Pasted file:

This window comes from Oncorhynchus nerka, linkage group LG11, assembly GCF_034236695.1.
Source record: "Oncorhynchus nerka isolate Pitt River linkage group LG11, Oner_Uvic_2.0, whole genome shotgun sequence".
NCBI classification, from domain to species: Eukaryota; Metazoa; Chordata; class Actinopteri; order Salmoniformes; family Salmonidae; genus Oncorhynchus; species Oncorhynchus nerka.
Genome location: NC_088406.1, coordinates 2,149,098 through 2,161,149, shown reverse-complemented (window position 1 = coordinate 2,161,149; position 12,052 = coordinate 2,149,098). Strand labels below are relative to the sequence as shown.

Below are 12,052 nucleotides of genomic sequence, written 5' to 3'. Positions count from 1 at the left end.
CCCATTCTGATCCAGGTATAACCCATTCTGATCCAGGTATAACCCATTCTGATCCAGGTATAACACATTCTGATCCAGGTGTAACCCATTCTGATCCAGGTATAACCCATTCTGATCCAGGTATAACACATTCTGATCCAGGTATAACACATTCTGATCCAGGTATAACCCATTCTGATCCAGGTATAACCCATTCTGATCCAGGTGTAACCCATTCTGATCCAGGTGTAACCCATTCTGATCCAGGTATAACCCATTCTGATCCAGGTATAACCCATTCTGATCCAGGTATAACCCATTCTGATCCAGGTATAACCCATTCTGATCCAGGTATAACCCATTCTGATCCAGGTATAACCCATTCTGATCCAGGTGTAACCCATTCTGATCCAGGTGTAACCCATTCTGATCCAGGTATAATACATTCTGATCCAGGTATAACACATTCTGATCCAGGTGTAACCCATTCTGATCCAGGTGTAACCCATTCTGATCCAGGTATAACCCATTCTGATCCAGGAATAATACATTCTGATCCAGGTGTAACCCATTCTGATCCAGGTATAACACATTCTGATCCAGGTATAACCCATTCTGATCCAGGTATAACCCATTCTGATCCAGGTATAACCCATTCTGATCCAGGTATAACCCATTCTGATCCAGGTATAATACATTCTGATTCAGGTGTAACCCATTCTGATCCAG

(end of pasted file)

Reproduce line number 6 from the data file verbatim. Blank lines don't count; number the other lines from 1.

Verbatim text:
CCCATTCTGATCCAGGTATAACCCATTCTGATCCAGGTATAACCCATTCTGATCCAGGTATAACACATTCTGATCCAGGTGTAACCCATTCTGATCCAGGTATAACCCATTCTGATCCAGGTATAACACATTCTGATCCAGGTATAACACATTCTGATCCAGGTATAACCCATTCTGATCCAGGTATAACCCATTCTGATCCAGGTGTAACCCATTCTGATCCAGGTGTAACCCATTCTGATCCAGGTATAACCCATTCTGATCCAGGTATAACCCATTCTGATCCAGGTATAACCCATTCTGATCCAGGTATAACCCATTCTGATCCAGGTATAACCCATTCTGATCCAGGTATAACCCATTCTGATCCAGGTGTAACCCATTCTGATCCAGGTGTAACCCATTCTGATCCAGGTATAATACATTCTGATCCAGGTATAACACATTCTGATCCAGGTGTAACCCATTCTGATCCAGGTGTAACCCATTCTGATCCAGGTATAACCCATTCTGATCCAGGAATAATACATTCTGATCCAGGTGTAACCCATTCTGATCCAGGTATAACACATTCTGATCCAGGTATAACCCATTCTGATCCAGGTATAACCCATTCTGATCCAGGTATAACCCATTCTGATCCAGGTATAACCCATTCTGATCCAGGTATAATACATTCTGATTCAGGTGTAACCCATTCTGATCCAG